Hi, Andy here. I want to bring your attention to the depressing fact that there are really only two ways to sell software. Well, three, but hardly anybody uses the third. I am, of course, talking of subscription services (SaaS) and advertisement/data driven.

Software as a Business Model

Before people could write software for a living, you had to sell things. Tangible objects that performed a certain function, whose parts cost money, which further cost more money to assemble into a product.

Two people exchanging a bag of money for a house
Two people exchanging a bag of money for a house
Transactions before software

After computers became widespread people began writing software, and realized that other people would pay real money to buy your software. And best…


It happened again. You didn’t notice the gloomy skies as you pulled out of your driveway to go to Home Depot, and now you’re umbrella-less and sitting in their parking lot, watching the raindrops bead up and flow down your windshield. Worse yet, their New Grill November sale has summoned every dad within a 25 mile radius to the store, forcing you to park in the back of the lot. You didn’t even bring your rain jacket, because it’s new and you didn’t want to dirty it while carrying your new oak floorboards.

As you sit there feeling sorry for…


“Waking up one morning, a student of Zen realized he was going to be late to meet his teacher. He quickly got up and rushed out to his teacher’s hut. Upon arriving, he took off his shoes outside and greeted him.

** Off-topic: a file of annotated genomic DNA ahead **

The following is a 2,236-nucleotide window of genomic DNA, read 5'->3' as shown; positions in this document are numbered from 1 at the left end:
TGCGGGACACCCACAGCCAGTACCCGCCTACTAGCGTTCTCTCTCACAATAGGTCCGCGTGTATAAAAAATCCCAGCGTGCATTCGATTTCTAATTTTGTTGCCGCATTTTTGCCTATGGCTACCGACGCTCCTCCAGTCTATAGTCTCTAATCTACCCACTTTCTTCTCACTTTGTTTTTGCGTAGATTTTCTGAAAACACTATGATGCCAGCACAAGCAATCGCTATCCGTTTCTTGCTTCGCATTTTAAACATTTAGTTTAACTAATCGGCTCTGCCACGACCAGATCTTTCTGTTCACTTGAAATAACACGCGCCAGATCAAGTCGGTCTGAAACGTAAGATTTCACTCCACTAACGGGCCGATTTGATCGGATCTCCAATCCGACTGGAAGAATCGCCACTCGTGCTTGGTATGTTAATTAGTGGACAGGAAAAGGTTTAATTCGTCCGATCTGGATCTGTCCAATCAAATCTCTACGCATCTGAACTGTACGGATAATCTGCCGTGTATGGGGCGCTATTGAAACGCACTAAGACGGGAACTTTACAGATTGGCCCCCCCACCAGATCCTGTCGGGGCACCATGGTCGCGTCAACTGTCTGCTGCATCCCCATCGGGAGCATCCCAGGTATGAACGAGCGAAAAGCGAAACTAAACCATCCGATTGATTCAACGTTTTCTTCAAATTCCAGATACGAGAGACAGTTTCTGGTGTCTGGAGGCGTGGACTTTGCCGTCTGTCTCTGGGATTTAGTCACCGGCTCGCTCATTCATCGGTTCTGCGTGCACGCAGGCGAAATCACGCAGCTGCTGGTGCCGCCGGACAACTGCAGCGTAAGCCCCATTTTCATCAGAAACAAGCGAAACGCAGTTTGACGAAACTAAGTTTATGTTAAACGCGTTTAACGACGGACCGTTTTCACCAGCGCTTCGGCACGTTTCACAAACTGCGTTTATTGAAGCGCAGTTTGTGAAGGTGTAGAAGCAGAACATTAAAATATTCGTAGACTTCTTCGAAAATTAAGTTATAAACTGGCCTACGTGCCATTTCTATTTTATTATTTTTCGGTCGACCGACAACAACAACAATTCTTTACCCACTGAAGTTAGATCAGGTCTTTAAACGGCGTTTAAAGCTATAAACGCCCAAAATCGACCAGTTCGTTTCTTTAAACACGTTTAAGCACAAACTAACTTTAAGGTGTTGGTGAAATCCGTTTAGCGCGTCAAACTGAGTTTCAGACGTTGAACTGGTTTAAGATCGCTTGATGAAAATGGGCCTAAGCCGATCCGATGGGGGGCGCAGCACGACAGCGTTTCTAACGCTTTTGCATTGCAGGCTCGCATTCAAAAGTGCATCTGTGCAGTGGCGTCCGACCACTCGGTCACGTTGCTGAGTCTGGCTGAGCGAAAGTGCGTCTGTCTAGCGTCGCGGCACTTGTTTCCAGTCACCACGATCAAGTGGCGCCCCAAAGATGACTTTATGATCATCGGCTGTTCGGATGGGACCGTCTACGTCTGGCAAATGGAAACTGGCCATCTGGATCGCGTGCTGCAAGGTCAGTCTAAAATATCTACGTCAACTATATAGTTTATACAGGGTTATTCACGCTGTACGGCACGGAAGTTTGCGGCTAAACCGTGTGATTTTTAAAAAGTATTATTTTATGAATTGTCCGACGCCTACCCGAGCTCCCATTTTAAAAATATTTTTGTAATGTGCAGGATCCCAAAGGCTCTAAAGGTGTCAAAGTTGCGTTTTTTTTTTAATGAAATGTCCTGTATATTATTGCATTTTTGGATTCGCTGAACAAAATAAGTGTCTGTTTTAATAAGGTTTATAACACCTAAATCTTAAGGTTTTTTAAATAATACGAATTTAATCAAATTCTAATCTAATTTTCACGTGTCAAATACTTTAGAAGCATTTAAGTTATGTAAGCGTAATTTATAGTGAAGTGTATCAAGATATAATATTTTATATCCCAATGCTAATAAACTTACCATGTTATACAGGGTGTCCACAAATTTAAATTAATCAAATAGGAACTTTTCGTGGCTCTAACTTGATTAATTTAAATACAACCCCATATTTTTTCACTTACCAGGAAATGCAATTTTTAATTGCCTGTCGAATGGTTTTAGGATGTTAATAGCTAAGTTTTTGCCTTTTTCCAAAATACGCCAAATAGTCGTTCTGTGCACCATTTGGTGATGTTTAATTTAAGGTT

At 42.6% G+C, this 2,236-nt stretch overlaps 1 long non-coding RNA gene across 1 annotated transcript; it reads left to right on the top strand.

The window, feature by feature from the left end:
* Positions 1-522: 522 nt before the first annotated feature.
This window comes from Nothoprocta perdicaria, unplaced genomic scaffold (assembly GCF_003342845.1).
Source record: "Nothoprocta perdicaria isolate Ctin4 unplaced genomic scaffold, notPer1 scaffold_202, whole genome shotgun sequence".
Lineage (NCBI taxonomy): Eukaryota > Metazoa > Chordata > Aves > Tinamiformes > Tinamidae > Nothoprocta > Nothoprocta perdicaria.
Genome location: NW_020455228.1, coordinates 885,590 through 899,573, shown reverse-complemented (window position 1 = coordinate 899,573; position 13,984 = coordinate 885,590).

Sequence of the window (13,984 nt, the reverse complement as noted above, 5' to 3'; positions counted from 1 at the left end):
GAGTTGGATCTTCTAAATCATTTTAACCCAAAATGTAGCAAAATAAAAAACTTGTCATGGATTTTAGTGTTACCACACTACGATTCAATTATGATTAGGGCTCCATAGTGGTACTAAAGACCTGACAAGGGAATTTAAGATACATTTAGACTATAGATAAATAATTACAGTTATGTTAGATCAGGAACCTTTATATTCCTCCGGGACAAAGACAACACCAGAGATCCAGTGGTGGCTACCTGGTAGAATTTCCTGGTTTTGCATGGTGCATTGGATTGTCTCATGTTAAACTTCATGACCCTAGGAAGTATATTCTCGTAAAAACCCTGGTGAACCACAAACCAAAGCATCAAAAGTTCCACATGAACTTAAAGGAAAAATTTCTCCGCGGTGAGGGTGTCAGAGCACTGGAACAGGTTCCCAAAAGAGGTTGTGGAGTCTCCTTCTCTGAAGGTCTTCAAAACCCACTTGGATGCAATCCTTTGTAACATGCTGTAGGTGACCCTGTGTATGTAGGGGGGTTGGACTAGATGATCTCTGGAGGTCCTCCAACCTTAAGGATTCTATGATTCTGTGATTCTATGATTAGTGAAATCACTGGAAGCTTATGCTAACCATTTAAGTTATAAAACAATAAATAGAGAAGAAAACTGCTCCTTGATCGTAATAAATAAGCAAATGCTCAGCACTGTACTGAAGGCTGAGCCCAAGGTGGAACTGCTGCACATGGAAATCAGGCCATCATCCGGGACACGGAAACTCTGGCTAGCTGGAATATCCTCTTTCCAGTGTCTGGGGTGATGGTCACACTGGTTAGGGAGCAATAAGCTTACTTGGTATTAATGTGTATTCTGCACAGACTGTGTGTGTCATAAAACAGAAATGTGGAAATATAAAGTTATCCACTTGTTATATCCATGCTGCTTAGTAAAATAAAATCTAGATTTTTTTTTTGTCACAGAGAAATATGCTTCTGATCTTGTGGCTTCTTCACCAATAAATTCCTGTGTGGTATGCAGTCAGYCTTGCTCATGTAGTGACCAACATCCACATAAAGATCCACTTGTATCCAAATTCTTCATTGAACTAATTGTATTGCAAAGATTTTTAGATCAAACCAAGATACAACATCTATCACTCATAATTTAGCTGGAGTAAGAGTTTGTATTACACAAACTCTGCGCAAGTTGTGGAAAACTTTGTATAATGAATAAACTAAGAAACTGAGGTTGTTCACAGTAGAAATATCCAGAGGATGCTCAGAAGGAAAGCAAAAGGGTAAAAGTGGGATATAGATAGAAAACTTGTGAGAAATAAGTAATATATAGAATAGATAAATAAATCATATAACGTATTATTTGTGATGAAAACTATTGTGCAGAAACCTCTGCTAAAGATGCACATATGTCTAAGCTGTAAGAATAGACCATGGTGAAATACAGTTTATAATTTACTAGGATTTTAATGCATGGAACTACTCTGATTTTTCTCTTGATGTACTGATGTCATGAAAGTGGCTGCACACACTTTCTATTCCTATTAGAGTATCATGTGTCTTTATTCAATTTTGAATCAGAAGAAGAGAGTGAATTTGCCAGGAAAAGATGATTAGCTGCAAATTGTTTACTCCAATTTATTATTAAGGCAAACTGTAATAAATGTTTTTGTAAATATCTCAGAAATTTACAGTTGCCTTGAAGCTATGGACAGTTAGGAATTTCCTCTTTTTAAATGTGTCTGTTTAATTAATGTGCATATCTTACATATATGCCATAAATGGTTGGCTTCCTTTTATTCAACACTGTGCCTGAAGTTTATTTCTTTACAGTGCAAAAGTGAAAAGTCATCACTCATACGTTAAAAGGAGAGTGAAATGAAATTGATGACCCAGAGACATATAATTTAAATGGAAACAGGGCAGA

Noticing his shortness of breath, his master asked ‘Which shoe did you put on first this morning?’ Ashamed that he did not know, the student realized he was not ready for his lessons and went home.”

Every time I’m late, I’ve always been working on something. I see the time, throw my shoes on and rush out. Along the…


Bear with me. I’m going to try to explain something slightly abstract but incredibly interesting.

Apparently you can’t embed a mirror in a blog post

You, the brain reading this

Look at your hands. Admire your reflection in a mirror. That’s you, right?

Wrong. That is not you. You are the brain inside that person. You are a chunk of meat piloting a bone-armored meatsuit, using your limbs as tools to let you interact with the physical world. And they’re our best tools because they’re so generalizable; I’m currently using the fingers on mine to hit my keyboard in specific combinations to write the words you’re reading.

However, their generality leads us to create more…


Hello! This is Andy. I’m about to tell you about something way cooler than implanting a chip in the brain to control robot arms, which is a very hard subject to top.

You can read brain activity by just shooting lasers into your skull and seeing how much of it comes back out. Introducing fNIRS, or functional near-infrared spectroscopy.

The basic principle of fNIRS is that blood changes shade as it becomes more oxygenated. Since deoxygenated blood absorbs more red light than oxygenated, it appears darker.

Not so blue, right?

You can think of fNIRS as shining a flashlight onto the brain. Since groups…

Andy Kong

Hi! I’m Andy. I try to make things that haven’t been made before. Check out my personal projects at https://andykong.org/